W3C home > Mailing lists > Public > ietf-http-wg-old@w3.org > September to December 1994


From: Larry Masinter <masinter@parc.xerox.com>
Date: Mon, 28 Nov 1994 15:21:08 PST
To: http-wg%cuckoo.hpl.hp.com@hplb.hpl.hp.com
Message-Id: <94Nov28.152118pst.2760@golden.parc.xerox.com>
Formatting on the ascii version leaves something to be desired; I
assume the editors will fix this before moving the document forward.
(DL lists don't indent reasonably, the table of contents is useless,
> 2.1 Augmented BNF

I went through lots of machinations on BNF for the URL document, and
wound up with:

  This is a BNF-like description of the Uniform Resource Locator
  syntax, using the conventions of RFC822, except that "|" is used to
  designate alternatives, and brackets [] are used around optional or
  repeated elements. Briefly, literals are quoted with "", optional
  elements are enclosed in [brackets], and elements may be preceded
  with <n>* to designate n or more repetitions of the following
  element; n defaults to 0.

The formatting wound up working better to put comments on separate
lines; even though the result was longer, it was easier to read.
It seems like the addition of the # construct doesn't make the BNF
easier to read or interpret at all.

> 4.1 Date/Time Format

I think you should define HTTP as using RFC 822/1123 date formats,
and make the "strong recommendation" be to accept other formats,
rather than the way you have this worded.

> 4.2 Content Types

In what way is the HTTP content-type a superset of the MIME BNF?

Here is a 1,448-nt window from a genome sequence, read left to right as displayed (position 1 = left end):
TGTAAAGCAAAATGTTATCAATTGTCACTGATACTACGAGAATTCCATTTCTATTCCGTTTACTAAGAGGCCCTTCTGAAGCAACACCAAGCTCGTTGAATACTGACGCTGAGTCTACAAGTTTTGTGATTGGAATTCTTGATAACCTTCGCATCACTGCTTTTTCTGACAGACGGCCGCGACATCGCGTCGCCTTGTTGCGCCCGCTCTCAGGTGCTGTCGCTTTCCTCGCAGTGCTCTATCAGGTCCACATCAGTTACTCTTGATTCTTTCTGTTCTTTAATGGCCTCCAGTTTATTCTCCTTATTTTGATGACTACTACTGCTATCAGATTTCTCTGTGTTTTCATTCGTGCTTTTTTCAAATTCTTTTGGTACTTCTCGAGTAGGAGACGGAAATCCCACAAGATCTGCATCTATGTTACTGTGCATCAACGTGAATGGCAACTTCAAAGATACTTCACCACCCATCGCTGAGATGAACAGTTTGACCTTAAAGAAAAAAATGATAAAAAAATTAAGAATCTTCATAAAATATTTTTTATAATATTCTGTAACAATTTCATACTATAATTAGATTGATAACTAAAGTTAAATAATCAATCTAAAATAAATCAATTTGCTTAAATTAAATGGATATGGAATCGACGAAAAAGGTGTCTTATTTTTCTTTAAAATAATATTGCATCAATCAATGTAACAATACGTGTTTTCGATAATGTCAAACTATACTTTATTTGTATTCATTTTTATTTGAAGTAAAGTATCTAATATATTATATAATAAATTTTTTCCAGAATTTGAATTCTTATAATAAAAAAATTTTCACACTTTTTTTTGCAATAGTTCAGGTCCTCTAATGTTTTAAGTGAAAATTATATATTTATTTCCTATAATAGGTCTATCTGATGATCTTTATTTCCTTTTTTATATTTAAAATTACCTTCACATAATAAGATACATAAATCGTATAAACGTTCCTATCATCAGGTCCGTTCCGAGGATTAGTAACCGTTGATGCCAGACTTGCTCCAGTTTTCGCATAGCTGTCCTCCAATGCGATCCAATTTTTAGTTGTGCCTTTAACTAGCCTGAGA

If you must repeat some BNF that occurs in another RFC, you must
identify how this is either just a repeat, or a modification, and if
it is a modification, how it is different from the source.

> 4.2.1 Multipart Types

The BNF for multipart types is very confusing, since it isn't at all
clear whether this is just supplying BNF for MIME or something new
that is MIME-like.

I'd appreciate it if you would consider mentioning multipart/form-data
as proposed in draft-ietf-html-fileupload-00.txt.
> multipart/alternative

> The "multipart/alternative" content-type is used in MIME to send
> content-type variants of a single entity when the receiver's
> capabilities are not known. This is not the case with HTTP.
> Multipart/alternative can be used to provide metainformation of many
> instances of an object,

This is really annoying if it is current practice (to redefine what
"alternative" might mean).

> 4.3  General Message Header Fields

You're really recommending that HTTP servers send a "MIME-Version"
field? But the MIME committee has basically recommended that there not
be any MIME-Version other than 1.0. You might as well tie
MIME-Version: 1.0 into HTTP/1.0 and suppose that any new MIME-Version
will imply a new HTTP version.

> 4.3.3 Message-ID

Do you care to comment on message-id vs. URN?

(more later)
Received on Monday, 28 November 1994 15:22:53 UTC

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